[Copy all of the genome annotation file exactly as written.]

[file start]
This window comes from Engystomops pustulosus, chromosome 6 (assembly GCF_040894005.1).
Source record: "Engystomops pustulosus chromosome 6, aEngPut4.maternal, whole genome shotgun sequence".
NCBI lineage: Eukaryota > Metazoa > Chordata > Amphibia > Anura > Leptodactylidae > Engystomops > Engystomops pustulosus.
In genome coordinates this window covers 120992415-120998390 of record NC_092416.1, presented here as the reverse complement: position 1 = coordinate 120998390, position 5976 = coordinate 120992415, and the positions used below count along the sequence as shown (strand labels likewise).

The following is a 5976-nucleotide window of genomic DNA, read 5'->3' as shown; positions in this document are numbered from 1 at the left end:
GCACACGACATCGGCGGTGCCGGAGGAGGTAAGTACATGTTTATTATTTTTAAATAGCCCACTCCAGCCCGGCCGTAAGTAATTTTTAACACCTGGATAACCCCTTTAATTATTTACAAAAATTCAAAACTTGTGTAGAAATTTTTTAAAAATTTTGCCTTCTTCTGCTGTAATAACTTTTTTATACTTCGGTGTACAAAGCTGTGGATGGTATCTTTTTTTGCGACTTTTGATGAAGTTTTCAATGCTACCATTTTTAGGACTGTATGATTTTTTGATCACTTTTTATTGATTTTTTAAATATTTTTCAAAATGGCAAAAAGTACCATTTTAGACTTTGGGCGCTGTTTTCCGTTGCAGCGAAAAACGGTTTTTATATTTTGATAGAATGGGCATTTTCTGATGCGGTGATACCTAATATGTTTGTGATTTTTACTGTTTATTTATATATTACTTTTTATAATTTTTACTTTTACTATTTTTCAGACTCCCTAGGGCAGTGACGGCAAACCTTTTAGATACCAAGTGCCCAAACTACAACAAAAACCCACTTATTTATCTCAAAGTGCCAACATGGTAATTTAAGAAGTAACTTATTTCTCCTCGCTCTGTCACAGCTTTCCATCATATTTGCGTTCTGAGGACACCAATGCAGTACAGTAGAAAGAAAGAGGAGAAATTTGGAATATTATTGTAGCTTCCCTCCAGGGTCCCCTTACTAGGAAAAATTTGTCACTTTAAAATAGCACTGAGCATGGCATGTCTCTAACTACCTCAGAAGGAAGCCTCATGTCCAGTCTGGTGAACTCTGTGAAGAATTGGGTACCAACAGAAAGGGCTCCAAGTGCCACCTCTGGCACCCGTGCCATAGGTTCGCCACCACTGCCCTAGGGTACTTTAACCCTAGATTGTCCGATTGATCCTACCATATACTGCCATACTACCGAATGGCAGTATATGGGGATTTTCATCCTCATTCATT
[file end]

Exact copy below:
This window comes from Engystomops pustulosus, chromosome 6 (assembly GCF_040894005.1).
Source record: "Engystomops pustulosus chromosome 6, aEngPut4.maternal, whole genome shotgun sequence".
NCBI lineage: Eukaryota > Metazoa > Chordata > Amphibia > Anura > Leptodactylidae > Engystomops > Engystomops pustulosus.
In genome coordinates this window covers 120992415-120998390 of record NC_092416.1, presented here as the reverse complement: position 1 = coordinate 120998390, position 5976 = coordinate 120992415, and the positions used below count along the sequence as shown (strand labels likewise).

The following is a 5976-nucleotide window of genomic DNA, read 5'->3' as shown; positions in this document are numbered from 1 at the left end:
GCACACGACATCGGCGGTGCCGGAGGAGGTAAGTACATGTTTATTATTTTTAAATAGCCCACTCCAGCCCGGCCGTAAGTAATTTTTAACACCTGGATAACCCCTTTAATTATTTACAAAAATTCAAAACTTGTGTAGAAATTTTTTAAAAATTTTGCCTTCTTCTGCTGTAATAACTTTTTTATACTTCGGTGTACAAAGCTGTGGATGGTATCTTTTTTTGCGACTTTTGATGAAGTTTTCAATGCTACCATTTTTAGGACTGTATGATTTTTTGATCACTTTTTATTGATTTTTTAAATATTTTTCAAAATGGCAAAAAGTACCATTTTAGACTTTGGGCGCTGTTTTCCGTTGCAGCGAAAAACGGTTTTTATATTTTGATAGAATGGGCATTTTCTGATGCGGTGATACCTAATATGTTTGTGATTTTTACTGTTTATTTATATATTACTTTTTATAATTTTTACTTTTACTATTTTTCAGACTCCCTAGGGCAGTGACGGCAAACCTTTTAGATACCAAGTGCCCAAACTACAACAAAAACCCACTTATTTATCTCAAAGTGCCAACATGGTAATTTAAGAAGTAACTTATTTCTCCTCGCTCTGTCACAGCTTTCCATCATATTTGCGTTCTGAGGACACCAATGCAGTACAGTAGAAAGAAAGAGGAGAAATTTGGAATATTATTGTAGCTTCCCTCCAGGGTCCCCTTACTAGGAAAAATTTGTCACTTTAAAATAGCACTGAGCATGGCATGTCTCTAACTACCTCAGAAGGAAGCCTCATGTCCAGTCTGGTGAACTCTGTGAAGAATTGGGTACCAACAGAAAGGGCTCCAAGTGCCACCTCTGGCACCCGTGCCATAGGTTCGCCACCACTGCCCTAGGGTACTTTAACCCTAGATTGTCCGATTGATCCTACCATATACTGCCATACTACCGAATGGCAGTATATGGGGATTTTCATCCTCATTCATT